Briefing on Iran
Director of Policy Planning
MS NAUERT: Thank you so much. Good morning, everyone, and thanks for joining us for today’s on-the-record conference call with our director of policy planning, Brian Hook. It’s certainly been a busy week with calls and outreach to our allies and partners in which we’ve been discussing our next steps on Iran. Following this, Secretary Pompeo will deliver a speech on Monday to outline the administration’s overall strategy to counter Iran’s malign influence. Director Hook is here to speak with us today in advance of that speech.
As a reminder, this briefing is on the record. It will be embargoed until the conclusion of the call. Brian has just about 10 minutes to take your questions, so I would encourage you to be brief. And with that, I’m happy to turn it over to Director Hook for some brief opening remarks, and then we’ll take your questions. Brian, go right ahead.
MR HOOK: Thanks, Heather. Good to be with all of you. Just make a few points here. The Secretary – Secretary Pompeo will be giving a speech on Monday. It will be his first major foreign policy address as Secretary of State. It will be a very timely address because it is presenting the way forward post the Iran nuclear deal withdrawal. And he’ll be essentially presenting a diplomatic roadmap to achieve a new security architecture and a better security framework, a better deal, following the President’s decision to end America’s participation in the JCPOA.
The Secretary has had very good phone calls with the ministers, the foreign ministers from Germany, France, and the United Kingdom. We have been working closely with the Europeans over the last week at various levels of government – the President, the Secretary of State. I’ve been in touch with the political directors of the E3. We’ve had staff discussion. So we have been in very extensive and deep consultations with the Europeans on the way forward. Our broad approach now that we’ve been emphasizing is that we need a new – a framework that’s going to address the totality of Iran’s threats. And this involves a range of things around its nuclear program – missiles, proliferating missiles and missile technology, its support for terrorists, and its aggressive and violent activities that fuel civil wars in Syria and Yemen.
And so we see an opportunity to counter and address Iran’s nuclear and proliferation threats, its destabilizing activity, and to create a better nonproliferation and deterrence architecture for Iran and the region.
And so that’s broadly the way forward. I’m happy to take some questions. I’m not going to get ahead of the Secretary’s speech on Monday; that’s only three days away from now. And he looks forward to presenting a comprehensive strategy toward Iran.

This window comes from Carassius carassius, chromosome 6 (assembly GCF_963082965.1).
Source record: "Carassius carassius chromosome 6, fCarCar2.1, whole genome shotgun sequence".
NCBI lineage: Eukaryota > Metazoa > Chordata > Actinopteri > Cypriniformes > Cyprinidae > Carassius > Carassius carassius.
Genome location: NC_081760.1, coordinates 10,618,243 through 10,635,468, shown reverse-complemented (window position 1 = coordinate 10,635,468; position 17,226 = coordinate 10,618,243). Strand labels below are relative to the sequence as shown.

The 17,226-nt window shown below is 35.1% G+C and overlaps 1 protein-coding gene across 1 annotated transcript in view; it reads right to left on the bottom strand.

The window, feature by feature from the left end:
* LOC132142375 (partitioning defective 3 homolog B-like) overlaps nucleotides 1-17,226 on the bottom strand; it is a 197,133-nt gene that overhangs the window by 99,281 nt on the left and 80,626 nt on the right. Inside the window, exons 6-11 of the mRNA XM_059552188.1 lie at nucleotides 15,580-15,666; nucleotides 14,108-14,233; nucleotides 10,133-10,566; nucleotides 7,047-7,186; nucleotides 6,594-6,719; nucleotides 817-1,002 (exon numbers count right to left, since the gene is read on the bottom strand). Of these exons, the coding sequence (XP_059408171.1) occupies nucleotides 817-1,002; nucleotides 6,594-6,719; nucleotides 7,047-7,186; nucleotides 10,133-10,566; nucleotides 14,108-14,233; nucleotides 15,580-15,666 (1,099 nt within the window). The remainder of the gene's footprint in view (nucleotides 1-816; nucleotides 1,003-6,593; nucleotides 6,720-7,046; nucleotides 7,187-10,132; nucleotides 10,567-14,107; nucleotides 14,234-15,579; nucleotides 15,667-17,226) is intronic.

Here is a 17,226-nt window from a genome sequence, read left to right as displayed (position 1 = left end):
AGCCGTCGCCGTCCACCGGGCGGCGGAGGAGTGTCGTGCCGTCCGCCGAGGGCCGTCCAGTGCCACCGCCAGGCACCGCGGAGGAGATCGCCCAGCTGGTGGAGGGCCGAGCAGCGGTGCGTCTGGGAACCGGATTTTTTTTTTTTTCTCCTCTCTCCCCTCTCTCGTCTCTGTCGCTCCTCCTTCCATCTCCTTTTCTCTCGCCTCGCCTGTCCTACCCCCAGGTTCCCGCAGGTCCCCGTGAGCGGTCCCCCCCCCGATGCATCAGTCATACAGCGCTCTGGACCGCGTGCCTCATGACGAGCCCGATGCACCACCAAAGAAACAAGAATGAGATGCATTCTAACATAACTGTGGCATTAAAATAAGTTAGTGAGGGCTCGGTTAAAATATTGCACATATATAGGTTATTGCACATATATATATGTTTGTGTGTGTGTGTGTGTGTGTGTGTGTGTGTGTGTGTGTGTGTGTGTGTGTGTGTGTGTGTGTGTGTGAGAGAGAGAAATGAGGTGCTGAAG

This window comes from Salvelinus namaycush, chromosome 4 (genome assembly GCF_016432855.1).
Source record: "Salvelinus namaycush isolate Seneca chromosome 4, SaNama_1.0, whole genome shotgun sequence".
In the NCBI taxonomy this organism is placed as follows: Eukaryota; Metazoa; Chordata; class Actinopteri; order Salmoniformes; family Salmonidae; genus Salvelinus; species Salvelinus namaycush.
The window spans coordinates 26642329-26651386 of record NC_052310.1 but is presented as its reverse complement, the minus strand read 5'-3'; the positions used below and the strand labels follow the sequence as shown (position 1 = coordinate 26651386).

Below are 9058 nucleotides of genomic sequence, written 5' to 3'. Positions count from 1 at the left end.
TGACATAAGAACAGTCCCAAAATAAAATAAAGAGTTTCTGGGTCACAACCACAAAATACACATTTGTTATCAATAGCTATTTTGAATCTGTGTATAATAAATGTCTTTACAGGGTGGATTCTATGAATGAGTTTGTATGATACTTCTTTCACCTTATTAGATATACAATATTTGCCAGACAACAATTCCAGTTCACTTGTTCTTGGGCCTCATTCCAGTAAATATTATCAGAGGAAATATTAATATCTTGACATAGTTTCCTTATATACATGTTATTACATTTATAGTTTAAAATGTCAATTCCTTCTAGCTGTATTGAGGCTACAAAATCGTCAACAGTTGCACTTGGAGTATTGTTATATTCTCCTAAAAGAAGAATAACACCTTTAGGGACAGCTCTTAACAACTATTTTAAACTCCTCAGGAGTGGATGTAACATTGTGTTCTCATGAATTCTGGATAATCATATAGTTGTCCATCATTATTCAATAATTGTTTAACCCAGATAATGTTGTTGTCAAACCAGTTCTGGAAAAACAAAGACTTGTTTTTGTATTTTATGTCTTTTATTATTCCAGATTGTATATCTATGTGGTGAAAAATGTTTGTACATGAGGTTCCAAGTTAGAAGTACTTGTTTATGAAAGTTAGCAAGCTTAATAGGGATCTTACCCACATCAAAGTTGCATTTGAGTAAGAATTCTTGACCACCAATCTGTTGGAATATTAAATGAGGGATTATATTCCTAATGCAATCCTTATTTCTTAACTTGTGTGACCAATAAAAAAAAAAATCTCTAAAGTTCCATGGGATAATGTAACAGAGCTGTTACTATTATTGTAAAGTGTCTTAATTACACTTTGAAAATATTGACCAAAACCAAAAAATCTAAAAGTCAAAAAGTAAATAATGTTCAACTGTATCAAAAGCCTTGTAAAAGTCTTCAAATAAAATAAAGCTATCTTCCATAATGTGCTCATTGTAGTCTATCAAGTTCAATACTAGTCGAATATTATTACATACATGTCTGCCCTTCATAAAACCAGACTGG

MS NAUERT: Okay. Brian, thank you. We’ll start with our first question. That’s with Josh Lederman from the Associated Press. Hi, Josh.
QUESTION: Hey, thanks for doing this, Brian. I just wanted to ask you about the prospects of getting other countries, and particularly the Europeans, to join any kind of coalition. I mean, the Europeans are moving ahead with using the blocking statute; they’re even considering direct transfers to Iran’s central bank. So what makes you think they’re going to join you? And if you don’t get the Europeans or actually any of the P5+1 on board, can this coalition still have enough weight to succeed in bringing Iran back to the table? Thanks.
MR HOOK: I think it’s more than fair to say that we agree with the Europeans on much, much more than we disagree on. During the negotiations with the E3, we made a lot of progress not only – I mean, just on the nuclear piece, on the – on sunsets, on ICBMs, on a stronger inspections regime, but also on the regional activities, human rights, the range of missiles that are destabilizing the region.
So we, I think, have the very – I think we assess the situation very similarly in terms of the wanting to take a comprehensive approach. When President Macron was in the United States he talked about the four pillars, and his – what he was talking about is a very comprehensive approach. And I think for the last many years, the last three years or so, the JCPOA gave a lot of people a sort of false sense of security that by addressing Iran’s nuclear program, that we were somehow then addressing the totality of Iranian threats. And it’s important that we – that we change that dynamic.
And so I think that, again, we agree on more than we disagree, and we, as I said, have been working with the Europeans over the last week or two, and just in consultations with them, and we want to continue the momentum from our work with our European allies. And we see this, the coming months, as an opportunity to expand our efforts and to work with a lot of countries who share the same concerns about nonproliferation, about terrorism, about stoking civil wars around the region, and so we’re very – we’re very hopeful about the – about the diplomacy ahead.
MS NAUERT: Thank you, Brian. Next question, Michael Gordon from The Wall Street Journal. Hi, Michael.
QUESTION: Mr. Hook, the diplomats in Europe that I’ve spoken with have said that it’s clear the administration wants tough sanctions, but the administration has yet to spell out in any detail what it – the arrangements that it thinks should be put in place now that the JCPOA has been scrapped. What specific nuclear constraints do you think are necessary post-JCPOA in the sphere of enrichment or other nuclear activities? And if you can’t say what you want in terms of nuclear constraints, how can you ask the Europeans to impose tough sanctions? You’re asking them to impose tough sanctions but you’ve not defined your goal.